Just wanted to post an addendum to last month's blog post about online romance and internet scams. Now State Farm is getting in on the warning bandwagon.
As a security company, we are always on the lookout for news and information about recent breaches. And lately, finding topics for blogging has been a little too easy.
Sadly, 2012 has already been a big year for security breaches.
It seems that true love just can’t catch a break. Now it seems that finding your perfect match via the World Wide Web can be more dangerous than magical.
Sure, businesses are concerned about future fees for Facebook posts or how best to market to a younger, tech-savvy customer base. But some companies and managers are waging a social networking battle with their own employees.
If you see ads on Wikipedia, you may be infected.
Clever! A new service gives you more control over who can read your social networking messages.
Unfortunately for Android users, it looks like the malware plague is just getting worse.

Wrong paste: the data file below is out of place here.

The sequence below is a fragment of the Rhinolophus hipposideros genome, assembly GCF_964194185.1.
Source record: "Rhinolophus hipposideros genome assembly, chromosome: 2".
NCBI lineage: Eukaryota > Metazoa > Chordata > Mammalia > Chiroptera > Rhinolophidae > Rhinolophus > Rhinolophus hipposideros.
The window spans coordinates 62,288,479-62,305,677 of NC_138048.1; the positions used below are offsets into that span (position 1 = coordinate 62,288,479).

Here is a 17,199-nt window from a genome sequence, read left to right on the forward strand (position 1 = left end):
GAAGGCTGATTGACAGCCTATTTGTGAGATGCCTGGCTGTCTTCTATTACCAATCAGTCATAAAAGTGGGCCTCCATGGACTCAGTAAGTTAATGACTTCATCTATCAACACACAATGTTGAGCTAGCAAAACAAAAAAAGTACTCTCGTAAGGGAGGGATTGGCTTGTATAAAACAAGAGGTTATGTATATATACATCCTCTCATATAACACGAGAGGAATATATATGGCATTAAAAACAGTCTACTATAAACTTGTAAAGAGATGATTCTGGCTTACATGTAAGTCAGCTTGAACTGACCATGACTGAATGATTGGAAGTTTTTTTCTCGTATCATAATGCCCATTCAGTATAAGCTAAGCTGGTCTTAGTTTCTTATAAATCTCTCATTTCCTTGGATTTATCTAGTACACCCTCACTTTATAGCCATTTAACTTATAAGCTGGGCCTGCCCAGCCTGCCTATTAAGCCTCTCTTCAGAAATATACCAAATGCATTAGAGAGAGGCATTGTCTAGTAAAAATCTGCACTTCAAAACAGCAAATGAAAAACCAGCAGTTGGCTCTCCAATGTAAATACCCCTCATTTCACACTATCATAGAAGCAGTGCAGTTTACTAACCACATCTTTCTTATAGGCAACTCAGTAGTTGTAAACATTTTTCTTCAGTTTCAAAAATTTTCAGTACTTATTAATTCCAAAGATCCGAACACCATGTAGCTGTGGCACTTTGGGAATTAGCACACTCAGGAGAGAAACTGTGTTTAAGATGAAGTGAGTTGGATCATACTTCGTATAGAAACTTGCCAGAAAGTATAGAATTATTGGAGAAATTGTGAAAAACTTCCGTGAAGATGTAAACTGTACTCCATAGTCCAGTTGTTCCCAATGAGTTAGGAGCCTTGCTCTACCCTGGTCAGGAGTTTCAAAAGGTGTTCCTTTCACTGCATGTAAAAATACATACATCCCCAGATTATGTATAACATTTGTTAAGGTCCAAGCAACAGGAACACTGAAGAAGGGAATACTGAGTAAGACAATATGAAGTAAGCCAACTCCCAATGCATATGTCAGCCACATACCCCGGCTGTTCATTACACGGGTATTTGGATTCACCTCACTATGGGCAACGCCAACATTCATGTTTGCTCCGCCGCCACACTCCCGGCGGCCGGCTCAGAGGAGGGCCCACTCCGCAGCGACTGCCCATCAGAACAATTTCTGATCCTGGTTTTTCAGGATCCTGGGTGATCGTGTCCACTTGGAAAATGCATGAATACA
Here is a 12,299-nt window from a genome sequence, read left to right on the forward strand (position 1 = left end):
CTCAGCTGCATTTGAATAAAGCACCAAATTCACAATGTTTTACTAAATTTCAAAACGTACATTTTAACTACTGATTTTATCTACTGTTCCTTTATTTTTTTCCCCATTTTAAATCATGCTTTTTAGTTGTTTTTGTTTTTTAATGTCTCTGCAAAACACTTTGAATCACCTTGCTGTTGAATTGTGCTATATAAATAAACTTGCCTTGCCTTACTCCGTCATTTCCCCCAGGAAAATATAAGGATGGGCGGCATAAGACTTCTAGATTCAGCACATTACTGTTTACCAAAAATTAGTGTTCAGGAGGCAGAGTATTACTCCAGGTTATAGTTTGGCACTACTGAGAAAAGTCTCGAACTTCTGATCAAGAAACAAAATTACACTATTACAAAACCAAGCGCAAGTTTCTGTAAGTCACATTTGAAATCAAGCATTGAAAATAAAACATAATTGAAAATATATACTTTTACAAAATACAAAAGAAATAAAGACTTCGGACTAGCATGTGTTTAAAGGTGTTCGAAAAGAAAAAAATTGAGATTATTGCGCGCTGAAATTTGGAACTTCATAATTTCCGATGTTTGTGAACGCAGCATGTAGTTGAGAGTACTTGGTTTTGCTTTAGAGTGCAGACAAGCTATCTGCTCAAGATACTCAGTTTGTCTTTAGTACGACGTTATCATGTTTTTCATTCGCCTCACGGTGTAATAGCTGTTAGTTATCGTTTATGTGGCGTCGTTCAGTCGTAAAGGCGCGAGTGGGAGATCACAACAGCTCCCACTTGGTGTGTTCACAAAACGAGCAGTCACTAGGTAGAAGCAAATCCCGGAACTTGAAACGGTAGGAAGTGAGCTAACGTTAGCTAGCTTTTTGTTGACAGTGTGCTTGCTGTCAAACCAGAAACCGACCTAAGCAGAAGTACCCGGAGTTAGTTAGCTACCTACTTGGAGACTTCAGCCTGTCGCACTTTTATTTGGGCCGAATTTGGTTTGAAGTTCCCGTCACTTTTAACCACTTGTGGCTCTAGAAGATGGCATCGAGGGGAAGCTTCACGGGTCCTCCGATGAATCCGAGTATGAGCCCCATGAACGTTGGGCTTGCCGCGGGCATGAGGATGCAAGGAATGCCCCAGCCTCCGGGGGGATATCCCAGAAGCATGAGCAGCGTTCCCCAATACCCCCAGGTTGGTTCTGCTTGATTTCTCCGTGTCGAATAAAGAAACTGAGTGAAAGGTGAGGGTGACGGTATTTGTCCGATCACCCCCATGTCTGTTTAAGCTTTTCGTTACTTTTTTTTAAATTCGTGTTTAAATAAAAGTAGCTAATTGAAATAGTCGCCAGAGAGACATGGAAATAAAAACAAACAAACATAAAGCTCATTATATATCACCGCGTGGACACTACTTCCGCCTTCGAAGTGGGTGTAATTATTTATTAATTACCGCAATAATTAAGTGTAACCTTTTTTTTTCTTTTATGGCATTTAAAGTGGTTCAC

Sometimes, spam emails even fool the professionals.
We all know to be on the lookout for suspicious links in emails—but are we equally careful when it comes to what comes in our physical mailbox?
As we ring in the New Year and plan to start 2012 with a renewed commitment to network security, let’s review the list of the five biggest database breaches of 2011.
Our trash—and the things we recycle or carelessly dispose of—may be a social engineer's pot of gold.
Yeah...that guy...that guy that just followed you in from the parking garage because you politely held the door for him. He could be a social engineer.
Yes, the name is ridiculous. But “vishing” is a serious threat, when social engineers use voice over IP (VoIP) to get personal or financial information from unsuspecting individuals.
According to a recent study by the Ponemon Institute, companies aren’t just losing pennies through low productivity here or there. 52% of the organizations in the study have also experienced an increase in malware attacks because of social media use.
No one likes a thief, of course. They lie, steal, cheat, and take things that don’t belong to them. But honestly, do they have to be so insensitive?